Were there any contestants that you ever felt really worried about because the paranoia really got to them?

No because they knew they could trust the producers. We made sure that they knew who to trust when they were not playing the game in the castle. They were really well fed, which is very important. But look it is a destabilising show, it is thrilling.

How did they make sure no one ever saw The Traitors return?

The production was amazing in the fact that everybody has to leave the castle at midnight and they all leave individually and are taken back to their dwellings and then the Traitors come back without anybody knowing. It was honestly a military operation. And there was never even a close shave or anything. Hats off to them! The only thing that mattered was the secrecy, we didn't even use the word Traitors on set just in case anyone let anything slip. Me and the crew on set used different words which I can't possibly tell you. But we were so so careful.

I can't imagine what it must have been like to be the contestants going back to their rooms every night?

Well, some of them made notes. Which is what I would have done because when you're trying to solve a mystery, I mean, maybe I've watched too much Quincy and read too many detective novels, but you sometimes realise it's a tiny thing. The first Traitor they catch out is because they said something really small as a throw away comment and one person just kept on drilling down at and they got them so you have got to be keeping notes!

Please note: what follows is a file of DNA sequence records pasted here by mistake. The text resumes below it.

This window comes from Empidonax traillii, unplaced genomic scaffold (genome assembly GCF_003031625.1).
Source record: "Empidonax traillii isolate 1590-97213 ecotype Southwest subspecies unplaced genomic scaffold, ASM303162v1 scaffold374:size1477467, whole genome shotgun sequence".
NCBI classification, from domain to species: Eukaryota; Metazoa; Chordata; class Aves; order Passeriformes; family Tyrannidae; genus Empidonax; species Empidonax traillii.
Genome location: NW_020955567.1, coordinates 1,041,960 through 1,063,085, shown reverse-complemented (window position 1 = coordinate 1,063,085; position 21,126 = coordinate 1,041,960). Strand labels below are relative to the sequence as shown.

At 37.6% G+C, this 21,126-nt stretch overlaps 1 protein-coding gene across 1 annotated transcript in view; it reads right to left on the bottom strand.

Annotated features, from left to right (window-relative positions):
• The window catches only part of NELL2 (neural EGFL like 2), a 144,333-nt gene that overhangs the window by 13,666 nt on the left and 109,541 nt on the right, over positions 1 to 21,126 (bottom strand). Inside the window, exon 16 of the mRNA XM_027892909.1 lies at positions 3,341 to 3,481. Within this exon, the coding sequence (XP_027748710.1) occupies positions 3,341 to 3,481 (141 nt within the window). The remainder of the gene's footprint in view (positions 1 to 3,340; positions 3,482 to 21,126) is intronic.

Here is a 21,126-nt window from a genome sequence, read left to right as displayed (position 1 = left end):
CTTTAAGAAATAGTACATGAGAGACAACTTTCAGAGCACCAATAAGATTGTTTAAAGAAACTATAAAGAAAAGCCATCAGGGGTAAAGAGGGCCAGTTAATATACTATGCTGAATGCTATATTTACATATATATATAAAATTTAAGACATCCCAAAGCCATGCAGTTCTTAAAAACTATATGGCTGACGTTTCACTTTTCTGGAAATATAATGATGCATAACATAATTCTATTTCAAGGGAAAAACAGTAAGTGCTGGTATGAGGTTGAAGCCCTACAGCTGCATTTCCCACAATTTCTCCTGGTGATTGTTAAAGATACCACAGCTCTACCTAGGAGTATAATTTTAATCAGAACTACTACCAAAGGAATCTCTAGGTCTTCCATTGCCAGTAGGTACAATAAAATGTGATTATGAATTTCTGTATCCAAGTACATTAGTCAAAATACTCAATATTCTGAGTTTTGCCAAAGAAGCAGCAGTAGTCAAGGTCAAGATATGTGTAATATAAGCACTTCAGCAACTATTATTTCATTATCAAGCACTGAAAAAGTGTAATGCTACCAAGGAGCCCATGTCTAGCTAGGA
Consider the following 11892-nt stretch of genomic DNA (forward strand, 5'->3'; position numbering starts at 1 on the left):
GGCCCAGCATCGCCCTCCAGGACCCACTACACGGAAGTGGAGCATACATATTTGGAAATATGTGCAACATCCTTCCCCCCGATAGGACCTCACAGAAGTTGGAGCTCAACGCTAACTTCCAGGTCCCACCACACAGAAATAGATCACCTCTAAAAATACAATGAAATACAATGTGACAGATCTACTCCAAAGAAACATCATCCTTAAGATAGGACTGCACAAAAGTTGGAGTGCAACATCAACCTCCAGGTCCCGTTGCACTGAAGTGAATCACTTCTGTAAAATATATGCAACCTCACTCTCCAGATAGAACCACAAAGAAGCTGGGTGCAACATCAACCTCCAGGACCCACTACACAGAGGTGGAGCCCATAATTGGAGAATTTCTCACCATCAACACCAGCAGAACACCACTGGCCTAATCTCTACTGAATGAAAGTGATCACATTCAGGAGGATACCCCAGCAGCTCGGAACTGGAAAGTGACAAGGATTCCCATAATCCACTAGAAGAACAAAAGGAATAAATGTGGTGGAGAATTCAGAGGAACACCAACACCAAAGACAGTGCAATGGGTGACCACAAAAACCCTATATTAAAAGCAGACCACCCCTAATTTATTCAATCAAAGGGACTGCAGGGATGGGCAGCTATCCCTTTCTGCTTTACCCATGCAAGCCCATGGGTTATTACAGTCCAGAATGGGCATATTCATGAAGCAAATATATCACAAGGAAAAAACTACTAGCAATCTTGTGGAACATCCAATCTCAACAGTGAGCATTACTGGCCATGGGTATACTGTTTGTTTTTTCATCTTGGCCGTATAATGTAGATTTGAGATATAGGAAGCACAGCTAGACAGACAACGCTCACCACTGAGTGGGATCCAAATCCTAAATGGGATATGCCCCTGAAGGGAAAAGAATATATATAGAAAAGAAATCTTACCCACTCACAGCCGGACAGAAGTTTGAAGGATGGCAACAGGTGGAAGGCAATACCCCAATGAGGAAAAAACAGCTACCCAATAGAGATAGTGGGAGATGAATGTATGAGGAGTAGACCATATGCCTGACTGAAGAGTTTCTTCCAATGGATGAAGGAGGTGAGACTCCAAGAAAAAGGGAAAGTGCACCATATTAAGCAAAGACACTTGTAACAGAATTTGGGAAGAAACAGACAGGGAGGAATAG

How it was being in Scotland for three weeks?

I thought I've been to beautiful places. I have never been anywhere more beautiful than the Scottish highlands in my life. It felt sometimes like we were in a painting if that's not too cheesy. And on the first day the weather systems were bonkers. I mean, at one point I went on my weather app and it literally just said no idea mate good luck, take a bikini and a cagoule. On day two, we saw a double rainbow and everyone was like oh my gosh, and the crew were crying, there were baby deer, there was beautiful heather, there were ancient trees, and an ancient loch. We were all taking pictures. I FaceTimed my kids to say "you've never seen anything like it's magical". And then by day four, there had been another three double rainbows. I mean, by the end of the three weeks where we had seen 50 it was like don't care. But it's just the most beautiful landscape.

Tweed features quite heavily. How did you approach your look for the series? It's obviously quite a departure from Strictly and the sequins.

Well, I mean, this is my dream wardrobe and what I have wanted to wear but I've never been to the countryside so I've never worn it before. I have got a brilliant girl who gets all my clothes for Strictly and we were like let's go for a touch of Ronnie Corbett, a bit of Princess Anne and Madonna when she married Guy Richie. I don't know whether you can use any of those references! The clothing was amazing. We wanted to be respectful but we also did want to wear a lot of tweed and then somebody showed me Alan Cummings look book as he has done the American version. I was like, guys, we're all right.

What was it like being part of a show that was so different from Strictly and showing off that slightly darker side of yourself?

I really wanted to just be a little ball of positivity, but that wouldn't have worked. That would have ruined the game. If I'd have gone yes, you're right and you're doing brilliantly and by the way, you chose a traitor it would have ruined it. So I had to do it in a different way. I slightly had to take a step back and watch them kill each other.

Thursday 17 November 2022

Interview: Martin Clunes on Doc Martin Christmas Special

The final series has gone out on a high in the ratings with viewers asking for more.

It is lovely so many people tuned in and enjoyed this last series.